The responsibility for the incident, among others, should be placed first of all on the organizers of ‘Tbilisi Pride, – reads the statement issued by the Georgian Patriarchate.
The Patriarchate notes it hopes that the international community understands their position.
“Numerous statements have been made regarding the events that took place on Rustaveli Avenue on July 5, including by a large number of embassies accredited in Georgia, in which they condemn the violence and ask us to respond.
“The Georgian Patriarchate, of course, is very concerned that people were injured, most of all journalists. This is a very sad fact. We pray for them and hope that they will recover soon.
“We have made statements for peace before and today, and we believe that violence is unacceptable and condemnable, no matter whom it comes from; that is why we will have a proper response to the clergy who incite violence, if there are any.
“We do not rule out the possibility that there were people among those on Rustaveli Avenue who were deliberately committing illegal actions.
“However, we would also like to say the following: The “Pride” planned for July 5 was propaganda of an untraditional lifestyle and contained signs of moral, psychological and ideological violence against our population and the next generation, which itself would inevitably provoke a sharp reaction.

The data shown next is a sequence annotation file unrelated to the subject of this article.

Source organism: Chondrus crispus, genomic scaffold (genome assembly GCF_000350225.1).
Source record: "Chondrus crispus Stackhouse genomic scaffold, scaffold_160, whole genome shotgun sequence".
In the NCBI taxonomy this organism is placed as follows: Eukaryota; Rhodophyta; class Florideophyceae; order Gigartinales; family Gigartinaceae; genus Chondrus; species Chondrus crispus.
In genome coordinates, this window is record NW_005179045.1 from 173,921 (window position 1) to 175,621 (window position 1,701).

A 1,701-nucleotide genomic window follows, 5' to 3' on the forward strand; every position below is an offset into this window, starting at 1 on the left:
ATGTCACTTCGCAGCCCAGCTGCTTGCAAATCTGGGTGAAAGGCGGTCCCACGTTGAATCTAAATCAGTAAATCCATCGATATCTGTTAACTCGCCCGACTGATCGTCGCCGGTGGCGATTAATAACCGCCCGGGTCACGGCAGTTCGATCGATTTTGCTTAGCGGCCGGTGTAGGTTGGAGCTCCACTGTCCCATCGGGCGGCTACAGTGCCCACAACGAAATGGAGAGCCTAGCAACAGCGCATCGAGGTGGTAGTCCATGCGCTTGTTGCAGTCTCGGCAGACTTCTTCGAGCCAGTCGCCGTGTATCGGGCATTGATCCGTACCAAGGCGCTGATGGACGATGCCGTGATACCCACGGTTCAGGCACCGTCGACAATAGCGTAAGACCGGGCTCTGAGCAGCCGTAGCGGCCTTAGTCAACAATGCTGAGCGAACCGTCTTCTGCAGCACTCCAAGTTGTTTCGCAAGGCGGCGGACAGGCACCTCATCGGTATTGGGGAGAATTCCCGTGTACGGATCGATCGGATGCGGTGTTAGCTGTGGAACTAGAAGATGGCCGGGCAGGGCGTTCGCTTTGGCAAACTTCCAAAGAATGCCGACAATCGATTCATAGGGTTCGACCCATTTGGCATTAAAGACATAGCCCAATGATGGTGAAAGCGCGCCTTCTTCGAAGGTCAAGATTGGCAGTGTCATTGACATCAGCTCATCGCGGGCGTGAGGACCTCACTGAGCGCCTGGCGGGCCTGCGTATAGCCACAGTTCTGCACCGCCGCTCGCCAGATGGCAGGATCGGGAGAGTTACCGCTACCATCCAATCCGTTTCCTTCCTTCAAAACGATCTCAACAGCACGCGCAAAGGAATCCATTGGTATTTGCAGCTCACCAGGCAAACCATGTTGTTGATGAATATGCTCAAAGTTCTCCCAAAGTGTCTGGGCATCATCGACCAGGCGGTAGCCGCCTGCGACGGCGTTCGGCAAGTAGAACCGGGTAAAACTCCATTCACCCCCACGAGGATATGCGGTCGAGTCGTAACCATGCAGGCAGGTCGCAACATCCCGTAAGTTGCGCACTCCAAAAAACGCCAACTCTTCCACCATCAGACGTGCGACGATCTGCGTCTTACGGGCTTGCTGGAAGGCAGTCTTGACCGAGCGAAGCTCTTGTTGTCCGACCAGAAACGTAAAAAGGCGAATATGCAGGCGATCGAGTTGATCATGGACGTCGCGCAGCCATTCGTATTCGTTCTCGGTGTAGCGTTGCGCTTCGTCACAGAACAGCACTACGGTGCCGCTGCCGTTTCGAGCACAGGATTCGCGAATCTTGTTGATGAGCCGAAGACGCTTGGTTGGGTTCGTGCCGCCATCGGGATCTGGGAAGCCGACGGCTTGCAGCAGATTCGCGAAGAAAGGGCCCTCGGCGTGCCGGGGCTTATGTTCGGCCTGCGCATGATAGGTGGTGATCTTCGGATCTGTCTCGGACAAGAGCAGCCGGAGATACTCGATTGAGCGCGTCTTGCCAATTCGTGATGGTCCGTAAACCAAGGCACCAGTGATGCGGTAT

“We warned the embassies about this and asked them to refrain from supporting the rally in order to avoid the expected anxiety and controversy for the country.
“Unfortunately, the opinion of both us and the people was ignored.
“The European Convention on Human Rights reads: ‘Everyone has the right to freedom of expression. This right shall include freedom to hold opinions and to receive and impart information and ideas without interference by public authority and regardless of frontiers…
“‘The exercise of these freedoms, since it carries with it duties and responsibilities, may be subject to such formalities, conditions, restrictions or penalties as are prescribed by law and are necessary in a democratic society, in the interests of national security, territorial disorder or crime, for the protection of health or morals, for the protection of the reputation or rights of others…’
“Therefore, we believe that the responsibility for what happened, among others, should be placed first of all on the organizers of “Tbilisi Pride,” who, regardless of the reality in the country, first planned and then did not cancel the event, thus putting Western values at risk of discredition.
“The country has endured many troubles in recent decades; it endured a civil war, extreme hardship, political controversy… But could not tolerate moral degeneration.
“There is also a great attempt to accuse the Church of escalating problems, which is not true at all. Our goal is to serve God and our people as best we can.
“We do not betray this path, by the grace of the Lord, and we hope that the international community will understand our position.